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Volume 12 (2016) Volume 11 (2015) Volume 10 (2014) Volume 9 (2013) Volume 8 (2012) Volume 7 (2011) Volume 6 (2010) Volume 5 (2009) Volume 4 (2008) Volume 3 (2007) Volume 2 (2006) Volume 1 (2005)

Volume 12 Issue 3 (2016)

Early Vocabulary in Relation to Gender, Bilingualism, Type, and Duration of Childcare original article

pp. 130-144 | First published on 30 September 2016 | DOI:10.5709/acp-0192-6

M. Stolarova, A. A. Brielmann, C. Wolf, T. Rinker, T. Burke, H. Baayen


This study investigates the predictive value of child-related and environmental characteristics for early lexical development. The German productive vocabulary of 51 2-year-olds (27 girls), assessed via parental report, was analyzed taking children’s gender, the type of early care they experienced, and their mono- versus bilingual language composition into consideration. The children were from an educationally homogeneous group of families and state-regulated daycare facilities with high structural quality. All investigated subgroups exhibited German vocabulary size within the expected normative range. Gender differences in vocabulary composition, but not in size, were observed. There were no general differences in vocabulary size or composition between the 2 care groups. An interaction between the predictors gender and care arrangement showed that girls without regular daycare experience before the age of 2 years had a somewhat larger vocabulary than all other investigated subgroups of children. The vocabulary size of the 2-year-old children in daycare correlated positively with the duration of their daycare experience prior to testing. The small subgroup of bilingual children investigated exhibited slightly lower but still normative German expressive vocabulary size and a different vocabulary composition compared to the monolingual children. This study expands current knowledge about relevant predictors of early vocabulary. It shows that in the absence of educational disadvantages the duration of early daycare experience of high structural quality is positively associated with vocabulary size but also points to the fact that environmental characteristics, such as type of care, might affect boys’ and girls’ early vocabulary in different ways.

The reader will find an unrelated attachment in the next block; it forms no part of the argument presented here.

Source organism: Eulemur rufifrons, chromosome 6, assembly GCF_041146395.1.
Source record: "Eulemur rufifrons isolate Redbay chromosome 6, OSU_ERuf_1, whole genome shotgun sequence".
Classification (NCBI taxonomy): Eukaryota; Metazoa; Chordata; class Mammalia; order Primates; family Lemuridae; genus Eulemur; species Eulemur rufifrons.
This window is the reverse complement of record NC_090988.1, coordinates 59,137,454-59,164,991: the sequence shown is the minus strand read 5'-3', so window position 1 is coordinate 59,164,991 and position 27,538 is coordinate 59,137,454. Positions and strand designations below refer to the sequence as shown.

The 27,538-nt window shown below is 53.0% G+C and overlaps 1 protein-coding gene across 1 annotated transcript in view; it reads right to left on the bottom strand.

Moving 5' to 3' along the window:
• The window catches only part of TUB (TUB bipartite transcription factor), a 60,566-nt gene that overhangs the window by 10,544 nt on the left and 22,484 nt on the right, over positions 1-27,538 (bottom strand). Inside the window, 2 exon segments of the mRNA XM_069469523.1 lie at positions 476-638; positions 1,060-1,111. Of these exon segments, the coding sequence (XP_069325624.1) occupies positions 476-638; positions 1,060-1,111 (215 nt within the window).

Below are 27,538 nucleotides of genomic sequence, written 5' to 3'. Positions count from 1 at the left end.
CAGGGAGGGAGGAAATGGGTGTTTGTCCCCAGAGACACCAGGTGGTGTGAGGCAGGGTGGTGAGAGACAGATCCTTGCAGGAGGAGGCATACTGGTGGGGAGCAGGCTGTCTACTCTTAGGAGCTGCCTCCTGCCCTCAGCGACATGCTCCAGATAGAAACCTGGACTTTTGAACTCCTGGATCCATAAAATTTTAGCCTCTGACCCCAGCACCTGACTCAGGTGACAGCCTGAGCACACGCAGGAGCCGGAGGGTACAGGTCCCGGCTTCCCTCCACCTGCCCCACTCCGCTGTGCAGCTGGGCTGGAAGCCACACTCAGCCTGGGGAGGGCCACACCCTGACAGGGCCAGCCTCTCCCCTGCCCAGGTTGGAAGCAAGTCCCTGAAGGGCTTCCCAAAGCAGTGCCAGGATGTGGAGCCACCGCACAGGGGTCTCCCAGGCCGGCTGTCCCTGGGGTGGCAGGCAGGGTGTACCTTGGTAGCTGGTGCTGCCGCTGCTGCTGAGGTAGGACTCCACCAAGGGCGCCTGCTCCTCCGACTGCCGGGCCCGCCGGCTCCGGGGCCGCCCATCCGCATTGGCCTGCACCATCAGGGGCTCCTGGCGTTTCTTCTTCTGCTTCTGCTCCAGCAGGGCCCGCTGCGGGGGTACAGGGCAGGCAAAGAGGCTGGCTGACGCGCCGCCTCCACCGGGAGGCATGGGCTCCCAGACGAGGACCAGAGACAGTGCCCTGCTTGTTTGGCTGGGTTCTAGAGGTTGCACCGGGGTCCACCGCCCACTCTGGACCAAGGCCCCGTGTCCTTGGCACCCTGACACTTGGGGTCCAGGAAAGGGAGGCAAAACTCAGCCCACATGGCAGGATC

Keywords: vocabulary acquisition, language development, early childhood education, ELAN, gender similarities, bilingual development

Has the Standard Cognitive Reflection Test Become a Victim of Its Own Success? original article

pp. 145-149 | First published on 30 September 2016 | DOI:10.5709/acp-0193-5

Matthew Haigh


The Cognitive Reflection Test (CRT) is a hugely influential problem solving task that measures individual differences in the propensity to reflect on and override intuitive (but incorrect) solutions. The validity of this three-item measure depends on participants being naïve to its materials and objectives. Evidence from 142 volunteers recruited online suggests this is often not the case. Over half of the sample had previously seen at least one of the problems, predominantly through research participation or the media. These participants produced substantially higher CRT scores than those without prior exposure (2.36 vs. 1.48), with the majority scoring at ceiling level. Participants that had previously seen a specific problem (e.g., the bat and ball problem) nearly always solved that problem correctly. These data suggest the CRT may have been widely invalidated. As a minimum, researchers must control for prior exposure to the three problems and begin to consider alternative, extended measures of cognitive reflection.

Keywords: Cognitive Reflection Test, CRT, bat and ball problem, validity, test security